Spirits

A Forbidden Fairy Makes a Comeback

Even a substitute such as Absente can be enjoyed in the traditional way.
Even a substitute such as Absente can be enjoyed in the traditional way. (By Julia Ewan -- The Washington Post)

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By Jason Wilson
Wednesday, September 5, 2007

It's not often that the feds get involved with this column. But sometimes a duty to homeland security calls, even for the cocktail writer.

A few weeks ago, I wrote in passing that absinthe is no longer illegal in the United States. In New Orleans, at the Tales of the Cocktail conference in July, I'd tasted several "authentic" absinthes, and the excited word was that true absinthe, banned since the early 20th century, would soon be widely available. One brand, La F?e -- which imports absinthes from France, Switzerland and the Czech Republic -- offered tastings, fittingly, in the Ernest Hemingway Penthouse at the Hotel Monteleone.

The day my column ran I received an e-mail from Janice Mosher, director of the call center for U.S. Customs and Border Protection. Mosher was "curious" as to the "legal basis" of my statement on absinthe. "I have not heard that it was now legal," she wrote. "And since I run the Customs call center -- and we are often asked about absinthe -- I'd like to get more information."

That's when Mosher and I delved deeper into the legal issues. What we discovered will thrill -- and possibly deflate -- those who've waited years for a taste of the "green fairy," the infamous drink of Zola, Toulouse-Lautrec and Oscar Wilde.

Basically, it boils down to chemistry. According to the Treasury Department's Alcohol and Tobacco Tax and Trade Bureau, U.S. law prohibits absinthe that contains over 10 parts per million of thujone, the active ingredient in wormwood. Wormwood is the plant that makes absinthe absinthe -- with its mythic tales of hallucination and belle epoque debauchery.

But here's the thing: Just about all absinthe has less than 10 parts per million of thujone and perhaps always did. The ban existed mainly because there had been no way to prove otherwise. Until now. In fact, New Orleans-born chemist Ted Breaux, creator of the new Lucid absinthe, has used modern technology to test bottles from the late 19th century to show that properly made absinthe contained very little thujone.

The Tax and Trade Bureau has done similar tests. "There are currently four absinthe products that we've tested and we're allowing in the marketplace," spokesman Art Resnick says. They are Lucid, Green Moon from France, and two versions of the brand Kubler from Switzerland.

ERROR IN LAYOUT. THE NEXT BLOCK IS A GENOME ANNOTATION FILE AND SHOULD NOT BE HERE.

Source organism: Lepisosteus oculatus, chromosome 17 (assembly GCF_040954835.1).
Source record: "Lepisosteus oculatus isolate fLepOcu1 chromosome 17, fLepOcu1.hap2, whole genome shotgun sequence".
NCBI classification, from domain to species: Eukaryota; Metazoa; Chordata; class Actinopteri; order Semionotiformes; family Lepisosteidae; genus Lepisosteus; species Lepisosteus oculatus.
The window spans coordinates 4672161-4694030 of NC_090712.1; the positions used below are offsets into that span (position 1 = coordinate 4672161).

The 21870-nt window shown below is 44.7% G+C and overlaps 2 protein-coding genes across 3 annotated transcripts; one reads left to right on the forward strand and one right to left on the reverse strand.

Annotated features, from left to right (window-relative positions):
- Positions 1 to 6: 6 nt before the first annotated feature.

None of those is available in the Washington area, though they soon will be. But widespread availability of absinthe might be both a good and not-so-good thing. People now will be able to see what absinthe tastes like. But because all absinthe is now technically classified as "thujone free," two centuries of myths central to Western artistic tradition will immediately be exploded. For instance, how can we believe that Van Gogh cut off his ear on thujone-free absinthe?

Historians theorize that cheap, poorly made absinthe may have been responsible for the drink's unsavory reputation. "The whole thing about thujone appears to be overblown," writes Mosher, "but it still has a certain mystique, which is why no one wants to come right out and declare their product 'thujone free.' "

The label of Green Moon, for instance, will refer to itself as "Absinthe Essence" and "Anise-Flavored Vodka." Have fun imagining you're a Left Bank boulevardier with that.

Mosher's concern is that travelers would be emboldened to pick up a bottle in Barcelona or Prague and try to bring it back through Customs -- where agents would seize the souvenir. "As always, such an outcome produces tears," she says.

Sometimes, of course, there are tears of joy: I remember fondly the bottle of absinthe that was not confiscated upon my return from Barcelona. (Years ago, I swear.)

The Tax and Trade Bureau says it has no authority or jurisdiction over "personal use imports." But Mosher says, "Until we've been formally informed, we can't just decide on our own to stop enforcing it." However, she acknowledges, "It appears to me that there is no basis for not allowing it anymore."

Mosher and I agree that, as with Cuban cigars, once absinthe is widely available, there will be an inevitable letdown. I enjoy the bitter anise flavor and the hints of fennel and other herbs, but I know it is an acquired taste that many will never acquire.

"The real problem," Mosher says, "is that it tastes icky."

That reminds me of something Oscar Wilde once said of absinthe: "After the first glass, you see things as you wish they were. After the second, you see things as they are not. Finally you see things as they really are, and that is the most horrible thing in the world."

Jason Wilson's Spirits column appears every other week. He can be reached atfood@washpost.com.


© 2007 The Washington Post Company

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